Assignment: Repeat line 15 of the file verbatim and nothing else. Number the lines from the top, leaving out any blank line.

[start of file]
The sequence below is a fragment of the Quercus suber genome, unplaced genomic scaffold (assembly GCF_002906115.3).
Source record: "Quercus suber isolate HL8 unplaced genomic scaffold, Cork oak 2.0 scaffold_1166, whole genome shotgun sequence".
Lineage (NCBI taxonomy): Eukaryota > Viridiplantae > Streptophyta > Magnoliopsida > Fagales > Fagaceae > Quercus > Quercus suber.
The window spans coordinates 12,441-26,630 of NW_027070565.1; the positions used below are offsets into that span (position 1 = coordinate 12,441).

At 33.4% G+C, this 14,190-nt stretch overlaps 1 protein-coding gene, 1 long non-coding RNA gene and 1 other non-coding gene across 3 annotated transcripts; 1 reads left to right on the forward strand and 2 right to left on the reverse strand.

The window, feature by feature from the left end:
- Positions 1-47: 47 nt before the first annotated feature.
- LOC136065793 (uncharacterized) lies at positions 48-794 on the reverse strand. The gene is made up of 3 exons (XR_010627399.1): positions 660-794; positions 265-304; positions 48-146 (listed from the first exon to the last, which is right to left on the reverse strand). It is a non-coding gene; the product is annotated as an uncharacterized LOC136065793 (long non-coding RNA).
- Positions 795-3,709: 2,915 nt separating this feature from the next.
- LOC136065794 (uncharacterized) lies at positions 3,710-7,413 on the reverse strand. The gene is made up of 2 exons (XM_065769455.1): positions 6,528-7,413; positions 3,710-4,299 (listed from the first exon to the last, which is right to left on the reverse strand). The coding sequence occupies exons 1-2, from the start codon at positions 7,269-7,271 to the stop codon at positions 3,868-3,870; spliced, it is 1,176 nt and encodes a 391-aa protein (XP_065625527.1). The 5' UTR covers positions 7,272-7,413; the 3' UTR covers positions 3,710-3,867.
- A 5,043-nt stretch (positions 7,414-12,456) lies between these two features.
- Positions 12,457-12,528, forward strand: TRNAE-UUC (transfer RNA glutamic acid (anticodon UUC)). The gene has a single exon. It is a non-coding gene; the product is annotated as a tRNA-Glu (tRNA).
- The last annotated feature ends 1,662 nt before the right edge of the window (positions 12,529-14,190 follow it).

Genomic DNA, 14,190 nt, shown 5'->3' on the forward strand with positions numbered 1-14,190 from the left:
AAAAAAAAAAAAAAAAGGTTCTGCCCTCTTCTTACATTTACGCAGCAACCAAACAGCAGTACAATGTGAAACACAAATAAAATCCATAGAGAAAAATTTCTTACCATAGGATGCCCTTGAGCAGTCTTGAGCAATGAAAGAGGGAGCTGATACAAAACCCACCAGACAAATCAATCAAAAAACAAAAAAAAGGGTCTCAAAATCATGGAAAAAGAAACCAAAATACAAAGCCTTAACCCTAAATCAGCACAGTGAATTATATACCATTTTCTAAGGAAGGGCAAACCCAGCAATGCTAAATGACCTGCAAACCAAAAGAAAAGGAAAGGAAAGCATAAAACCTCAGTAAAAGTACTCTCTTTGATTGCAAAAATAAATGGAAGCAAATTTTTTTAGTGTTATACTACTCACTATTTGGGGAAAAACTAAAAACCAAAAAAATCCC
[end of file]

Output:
AAAAAAAAAAAAAAAAGGTTCTGCCCTCTTCTTACATTTACGCAGCAACCAAACAGCAGTACAATGTGAAACACAAATAAAATCCATAGAGAAAAATTTCTTACCATAGGATGCCCTTGAGCAGTCTTGAGCAATGAAAGAGGGAGCTGATACAAAACCCACCAGACAAATCAATCAAAAAACAAAAAAAAGGGTCTCAAAATCATGGAAAAAGAAACCAAAATACAAAGCCTTAACCCTAAATCAGCACAGTGAATTATATACCATTTTCTAAGGAAGGGCAAACCCAGCAATGCTAAATGACCTGCAAACCAAAAGAAAAGGAAAGGAAAGCATAAAACCTCAGTAAAAGTACTCTCTTTGATTGCAAAAATAAATGGAAGCAAATTTTTTTAGTGTTATACTACTCACTATTTGGGGAAAAACTAAAAACCAAAAAAATCCC